Thursday - 21 August 2014

Further evidence of growing interest in banknotes

29 April 2013Written by Richard Falkiner

Recent years have seen a massive increase in the offerings and prices realised by banknotes.

There has been quite some debate as to where and when the first banknotes were issued. The Venetian traveller Marco Polo mentions them in China in about the 1290s, but it seems none as early as that have come down to us.

The invention of paper in China was a closely guarded secret but eventually it leaked out and came to Europe via the Silk Route; but this is a long story and is hardly relevant to this report.

There was an early note in the Baldwin's-Ma Tak Wo (18% buyer's premium) sale held in Hong Kong on April 4.

Lot 1 was a Ming Dynasty banknote issued by the Emperor Hong Wu (1368-98AD). It was block printed on Mulberry paper which is a particularly durable type of paper, preserving its good condition. The size (221 x 338mm) was usual for these Chinese notes.

These Hong Kong sales are conducted in US dollars and on this lot the estimate was $8000-12,000. It realised $11,000 (£7140).

This sale confirmed that the market for Asian and particularly Chinese material is strong and strengthening. As witness, the total estimates came to $827,810 but transformed into a total of $1.3m. (£842,000).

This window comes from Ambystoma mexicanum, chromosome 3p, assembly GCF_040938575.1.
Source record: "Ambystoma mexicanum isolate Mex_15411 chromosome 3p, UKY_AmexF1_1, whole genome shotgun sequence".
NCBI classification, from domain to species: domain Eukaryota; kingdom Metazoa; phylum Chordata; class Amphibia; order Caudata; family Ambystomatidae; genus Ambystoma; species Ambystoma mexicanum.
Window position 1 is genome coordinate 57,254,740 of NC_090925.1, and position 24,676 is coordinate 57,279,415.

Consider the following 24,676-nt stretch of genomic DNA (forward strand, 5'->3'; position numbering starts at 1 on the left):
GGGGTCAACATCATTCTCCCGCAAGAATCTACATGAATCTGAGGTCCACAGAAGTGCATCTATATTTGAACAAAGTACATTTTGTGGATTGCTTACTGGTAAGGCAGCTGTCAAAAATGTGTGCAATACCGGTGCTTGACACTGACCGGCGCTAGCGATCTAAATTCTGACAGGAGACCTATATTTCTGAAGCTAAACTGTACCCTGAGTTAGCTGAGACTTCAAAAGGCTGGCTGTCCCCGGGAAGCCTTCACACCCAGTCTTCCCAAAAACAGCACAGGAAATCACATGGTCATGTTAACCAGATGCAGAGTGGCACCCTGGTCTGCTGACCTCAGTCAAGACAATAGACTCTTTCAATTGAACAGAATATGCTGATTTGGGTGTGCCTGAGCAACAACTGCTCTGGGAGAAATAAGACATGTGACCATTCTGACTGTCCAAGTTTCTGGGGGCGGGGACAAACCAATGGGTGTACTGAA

Palestine Specimen

Dix Noonan Webb (20% buyer's premium) held a sale of banknotes in London on April 10 which totalled £89,830, while the highlight of Spink (20% buyer's premum three-day world banknote bonanza from April 10-12 was, as anticipated, the 1929 Palestine £100 specimen, numbered among the greatest rarities in banknote collecting.

Estimated at £80,000-120,000, it took £65,000.

Spink also dispersed part III of the fascinating David Kirch collection of English banknotes, in this case covering Wales and the West Midlands, on April 18.

This constituted 800 lots of what are, in essence, local history documents of the 19th and early 20th centuries.

Bearing in mind the emerging popularity of this collecting field, this sale offered an excellent opportunity to dip one's toe in the water, with examples selling for as little as £70 and rising to £1650, paid for an extremely rare £100 note issued by the Macclesfield & Cheshire Bank (Daintry, Ryle & Co), 27 January 18[40].

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